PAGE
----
Children's Hospital Colorado

Polyposis Program

A close-up view of an IV inserted into a baby's arm that's wearing lime green bandages Best Children's Hospital by US News Cancer 2020-1 Badge

Our experienced Pediatric Polyposis Program team makes diagnoses and provides treatment for inherited pediatric polyposis syndromes. Much like hereditary cancer, polyposis syndromes are inherited diseases involving the development or presence of tissue growths called polyps.

Polyps mainly occur in the gastrointestinal (GI) tract, such as the stomach, small bowel or colon. Children affected by polyps, unfortunately, have an increased risk of cancer, benign tumors and other conditions throughout their lives.

About the Polyposis Program

If your child has an inherited condition with a predisposition to polyposis or other extra-intestinal manifestations, our multidisciplinary team can meet with you to plan a surveillance program to prevent or diagnose problems early. We use endoscopy, laboratory testing and radiology tests to monitor your child.

The Polyposis Program has providers from multiple disciplines available to see your child during a single appointment, based on their specific needs. During your visit, you can expect to meet with:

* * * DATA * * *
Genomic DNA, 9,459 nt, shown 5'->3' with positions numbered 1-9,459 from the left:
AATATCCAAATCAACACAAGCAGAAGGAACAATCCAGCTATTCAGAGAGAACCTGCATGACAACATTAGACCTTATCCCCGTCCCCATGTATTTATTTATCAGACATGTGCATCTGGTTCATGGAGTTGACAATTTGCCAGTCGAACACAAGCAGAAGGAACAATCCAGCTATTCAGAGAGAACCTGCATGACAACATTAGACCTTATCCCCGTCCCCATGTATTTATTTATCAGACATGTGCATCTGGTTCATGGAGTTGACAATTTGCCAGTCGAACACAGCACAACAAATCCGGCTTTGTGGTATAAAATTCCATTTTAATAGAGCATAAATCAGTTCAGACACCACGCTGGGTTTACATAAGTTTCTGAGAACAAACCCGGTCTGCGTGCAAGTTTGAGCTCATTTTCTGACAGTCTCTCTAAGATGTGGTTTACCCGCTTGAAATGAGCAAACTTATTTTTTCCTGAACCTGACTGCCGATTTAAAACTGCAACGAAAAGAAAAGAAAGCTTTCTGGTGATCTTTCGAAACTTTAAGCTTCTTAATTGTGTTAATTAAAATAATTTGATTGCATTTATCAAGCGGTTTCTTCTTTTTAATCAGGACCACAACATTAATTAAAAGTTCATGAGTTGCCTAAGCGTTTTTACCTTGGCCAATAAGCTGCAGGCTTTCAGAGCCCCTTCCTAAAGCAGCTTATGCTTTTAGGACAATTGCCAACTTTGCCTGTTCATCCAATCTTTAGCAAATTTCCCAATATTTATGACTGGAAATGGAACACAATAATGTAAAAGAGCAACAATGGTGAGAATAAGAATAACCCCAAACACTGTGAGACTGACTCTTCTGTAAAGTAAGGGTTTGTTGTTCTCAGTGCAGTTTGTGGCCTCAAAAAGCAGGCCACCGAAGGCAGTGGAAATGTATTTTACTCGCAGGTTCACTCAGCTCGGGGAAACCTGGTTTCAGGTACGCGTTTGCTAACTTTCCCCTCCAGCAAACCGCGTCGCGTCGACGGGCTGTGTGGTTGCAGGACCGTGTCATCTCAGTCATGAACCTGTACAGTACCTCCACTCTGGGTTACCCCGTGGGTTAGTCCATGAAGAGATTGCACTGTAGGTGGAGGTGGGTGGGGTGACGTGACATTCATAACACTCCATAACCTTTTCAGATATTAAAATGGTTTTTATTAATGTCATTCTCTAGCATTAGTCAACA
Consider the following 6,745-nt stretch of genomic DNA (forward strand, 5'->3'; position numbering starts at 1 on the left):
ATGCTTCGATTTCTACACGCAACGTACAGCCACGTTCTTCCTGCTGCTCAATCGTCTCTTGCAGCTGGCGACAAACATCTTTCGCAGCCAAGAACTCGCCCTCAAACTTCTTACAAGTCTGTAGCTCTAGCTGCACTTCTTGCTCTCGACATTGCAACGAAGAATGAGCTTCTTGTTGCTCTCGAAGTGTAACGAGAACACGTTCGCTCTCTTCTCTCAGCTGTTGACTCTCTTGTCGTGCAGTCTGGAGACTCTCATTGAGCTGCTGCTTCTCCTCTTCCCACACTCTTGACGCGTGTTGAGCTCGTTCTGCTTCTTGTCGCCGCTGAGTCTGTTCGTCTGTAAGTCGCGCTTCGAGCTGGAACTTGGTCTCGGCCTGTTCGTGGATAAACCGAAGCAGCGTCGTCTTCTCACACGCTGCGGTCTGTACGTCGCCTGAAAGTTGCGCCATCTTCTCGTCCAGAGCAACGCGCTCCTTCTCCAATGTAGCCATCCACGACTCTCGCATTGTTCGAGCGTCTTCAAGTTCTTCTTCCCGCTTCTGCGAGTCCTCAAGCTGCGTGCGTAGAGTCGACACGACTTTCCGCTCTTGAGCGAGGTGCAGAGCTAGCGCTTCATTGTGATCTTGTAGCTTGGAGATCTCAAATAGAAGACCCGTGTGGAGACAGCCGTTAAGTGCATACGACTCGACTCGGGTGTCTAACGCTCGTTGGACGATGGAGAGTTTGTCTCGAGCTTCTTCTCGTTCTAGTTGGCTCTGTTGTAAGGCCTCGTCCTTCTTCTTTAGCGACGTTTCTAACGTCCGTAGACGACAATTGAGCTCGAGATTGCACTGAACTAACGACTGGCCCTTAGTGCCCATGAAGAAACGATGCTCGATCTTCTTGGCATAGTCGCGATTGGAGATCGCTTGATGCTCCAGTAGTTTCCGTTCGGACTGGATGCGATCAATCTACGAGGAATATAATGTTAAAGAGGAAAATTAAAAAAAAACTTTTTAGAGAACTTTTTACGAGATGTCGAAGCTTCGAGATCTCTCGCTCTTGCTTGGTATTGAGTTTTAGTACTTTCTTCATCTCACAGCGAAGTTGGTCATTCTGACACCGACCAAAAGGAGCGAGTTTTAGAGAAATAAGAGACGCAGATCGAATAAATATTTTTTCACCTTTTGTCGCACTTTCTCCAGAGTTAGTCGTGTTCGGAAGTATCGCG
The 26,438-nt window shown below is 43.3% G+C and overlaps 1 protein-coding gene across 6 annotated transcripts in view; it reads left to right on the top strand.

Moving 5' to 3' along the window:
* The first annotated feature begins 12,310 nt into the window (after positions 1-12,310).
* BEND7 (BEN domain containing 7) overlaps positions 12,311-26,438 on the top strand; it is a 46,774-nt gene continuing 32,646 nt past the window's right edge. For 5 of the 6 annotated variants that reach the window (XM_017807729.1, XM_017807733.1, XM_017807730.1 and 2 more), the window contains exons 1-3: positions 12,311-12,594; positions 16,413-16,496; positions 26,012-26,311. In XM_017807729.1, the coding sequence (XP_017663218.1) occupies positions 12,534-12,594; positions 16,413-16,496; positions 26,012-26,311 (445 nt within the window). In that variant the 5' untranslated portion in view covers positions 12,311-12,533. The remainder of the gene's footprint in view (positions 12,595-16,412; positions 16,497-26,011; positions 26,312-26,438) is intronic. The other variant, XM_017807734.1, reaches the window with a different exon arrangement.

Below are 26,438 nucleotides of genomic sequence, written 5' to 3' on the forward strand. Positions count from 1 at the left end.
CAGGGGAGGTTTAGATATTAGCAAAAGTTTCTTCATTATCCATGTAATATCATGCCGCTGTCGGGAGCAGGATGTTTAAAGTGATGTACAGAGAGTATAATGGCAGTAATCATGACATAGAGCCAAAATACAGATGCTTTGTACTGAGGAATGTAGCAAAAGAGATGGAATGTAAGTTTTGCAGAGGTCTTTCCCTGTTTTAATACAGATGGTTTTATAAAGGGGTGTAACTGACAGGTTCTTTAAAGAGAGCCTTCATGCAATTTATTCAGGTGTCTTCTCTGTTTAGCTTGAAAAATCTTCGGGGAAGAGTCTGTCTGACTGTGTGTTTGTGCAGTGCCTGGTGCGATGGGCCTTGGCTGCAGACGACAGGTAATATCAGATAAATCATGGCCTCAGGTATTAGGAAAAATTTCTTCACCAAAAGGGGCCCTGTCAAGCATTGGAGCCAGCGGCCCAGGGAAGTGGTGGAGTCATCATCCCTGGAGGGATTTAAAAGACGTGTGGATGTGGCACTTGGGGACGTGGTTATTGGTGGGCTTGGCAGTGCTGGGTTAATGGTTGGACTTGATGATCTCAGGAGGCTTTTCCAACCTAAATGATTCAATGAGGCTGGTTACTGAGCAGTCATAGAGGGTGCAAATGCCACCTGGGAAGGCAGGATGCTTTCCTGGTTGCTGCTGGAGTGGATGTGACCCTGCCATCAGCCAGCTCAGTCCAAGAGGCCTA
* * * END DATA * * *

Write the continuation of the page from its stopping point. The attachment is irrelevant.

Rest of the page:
• A genetic counselor typically collects information about a child’s personal and family histories and discusses the possibilities of a hereditary risk for polyposis or digestive tract cancers. We also discuss the options, benefits and disadvantages of getting genetic testing to clarify risk. If families already know their hereditary risk, the genetic counselor helps the child and family understand the risk and its implications. They also help with adaptation to living with a hereditary risk.
  • A gastroenterologist is a doctor who provides medical recommendations for GI care.

You may also meet with:

  • A social worker helps with psychosocial issues that may arise when living with a polyposis risk.
  • An oncologist (cancer doctor), an ophthalmologist (eye doctor) or other specialists may meet with your family as needed for health issues related to polyposis.
  • Our surgical team includes ostomy specialists who provide education and support to children who may have an ostomy bag or need one due to colon removal surgery.